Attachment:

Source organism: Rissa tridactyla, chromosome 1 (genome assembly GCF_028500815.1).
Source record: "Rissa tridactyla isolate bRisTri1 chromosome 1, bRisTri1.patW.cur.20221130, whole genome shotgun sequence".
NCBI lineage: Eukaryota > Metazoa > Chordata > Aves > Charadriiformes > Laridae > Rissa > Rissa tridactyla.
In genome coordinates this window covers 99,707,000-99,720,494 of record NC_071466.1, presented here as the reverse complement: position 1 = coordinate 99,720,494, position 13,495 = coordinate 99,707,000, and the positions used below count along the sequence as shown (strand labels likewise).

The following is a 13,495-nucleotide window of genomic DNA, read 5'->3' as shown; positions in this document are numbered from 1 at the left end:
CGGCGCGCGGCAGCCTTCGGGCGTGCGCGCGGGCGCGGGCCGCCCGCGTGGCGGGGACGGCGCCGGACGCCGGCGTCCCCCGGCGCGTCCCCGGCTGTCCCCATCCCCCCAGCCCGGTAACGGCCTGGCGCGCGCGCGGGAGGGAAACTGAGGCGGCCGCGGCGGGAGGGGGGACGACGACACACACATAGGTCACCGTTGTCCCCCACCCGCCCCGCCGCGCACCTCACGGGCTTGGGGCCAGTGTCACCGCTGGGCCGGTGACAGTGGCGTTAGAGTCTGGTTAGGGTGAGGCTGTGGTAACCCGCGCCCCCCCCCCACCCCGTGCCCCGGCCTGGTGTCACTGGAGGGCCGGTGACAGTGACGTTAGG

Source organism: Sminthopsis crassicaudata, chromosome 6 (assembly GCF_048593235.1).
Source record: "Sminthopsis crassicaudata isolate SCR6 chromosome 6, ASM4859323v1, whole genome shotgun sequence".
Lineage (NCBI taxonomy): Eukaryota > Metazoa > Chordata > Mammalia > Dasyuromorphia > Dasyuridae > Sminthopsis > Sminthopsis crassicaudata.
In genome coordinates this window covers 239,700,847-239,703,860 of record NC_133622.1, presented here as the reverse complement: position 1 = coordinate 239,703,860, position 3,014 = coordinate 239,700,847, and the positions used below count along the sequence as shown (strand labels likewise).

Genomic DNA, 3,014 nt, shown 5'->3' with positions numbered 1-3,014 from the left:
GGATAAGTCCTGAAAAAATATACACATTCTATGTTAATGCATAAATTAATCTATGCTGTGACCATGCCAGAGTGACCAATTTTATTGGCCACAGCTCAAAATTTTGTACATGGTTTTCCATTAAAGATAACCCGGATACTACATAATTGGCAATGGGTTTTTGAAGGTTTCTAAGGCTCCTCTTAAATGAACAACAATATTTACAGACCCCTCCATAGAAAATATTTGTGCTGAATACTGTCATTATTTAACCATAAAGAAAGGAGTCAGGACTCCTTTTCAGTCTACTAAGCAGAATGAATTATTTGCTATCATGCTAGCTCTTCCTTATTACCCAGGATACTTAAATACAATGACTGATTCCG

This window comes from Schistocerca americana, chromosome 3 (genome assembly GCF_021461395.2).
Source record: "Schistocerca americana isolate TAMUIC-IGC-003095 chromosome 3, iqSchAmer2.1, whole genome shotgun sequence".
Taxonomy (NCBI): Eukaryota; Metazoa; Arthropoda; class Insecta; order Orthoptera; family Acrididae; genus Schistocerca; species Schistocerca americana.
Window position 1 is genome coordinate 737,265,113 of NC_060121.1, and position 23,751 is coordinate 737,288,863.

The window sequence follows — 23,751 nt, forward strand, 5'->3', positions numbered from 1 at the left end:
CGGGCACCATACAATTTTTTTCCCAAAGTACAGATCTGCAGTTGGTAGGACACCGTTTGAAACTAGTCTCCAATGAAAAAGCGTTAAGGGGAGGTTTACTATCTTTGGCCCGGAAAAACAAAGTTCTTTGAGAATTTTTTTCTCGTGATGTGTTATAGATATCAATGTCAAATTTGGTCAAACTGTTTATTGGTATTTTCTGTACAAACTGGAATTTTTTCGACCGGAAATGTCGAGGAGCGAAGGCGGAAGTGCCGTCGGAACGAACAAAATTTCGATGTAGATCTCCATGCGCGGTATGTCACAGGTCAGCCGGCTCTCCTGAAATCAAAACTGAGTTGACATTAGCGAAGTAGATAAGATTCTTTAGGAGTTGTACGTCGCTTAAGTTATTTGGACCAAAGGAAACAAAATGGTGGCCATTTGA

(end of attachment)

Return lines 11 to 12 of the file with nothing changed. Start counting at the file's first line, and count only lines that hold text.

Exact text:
Genomic DNA, 3,014 nt, shown 5'->3' with positions numbered 1-3,014 from the left:
GGATAAGTCCTGAAAAAATATACACATTCTATGTTAATGCATAAATTAATCTATGCTGTGACCATGCCAGAGTGACCAATTTTATTGGCCACAGCTCAAAATTTTGTACATGGTTTTCCATTAAAGATAACCCGGATACTACATAATTGGCAATGGGTTTTTGAAGGTTTCTAAGGCTCCTCTTAAATGAACAACAATATTTACAGACCCCTCCATAGAAAATATTTGTGCTGAATACTGTCATTATTTAACCATAAAGAAAGGAGTCAGGACTCCTTTTCAGTCTACTAAGCAGAATGAATTATTTGCTATCATGCTAGCTCTTCCTTATTACCCAGGATACTTAAATACAATGACTGATTCCG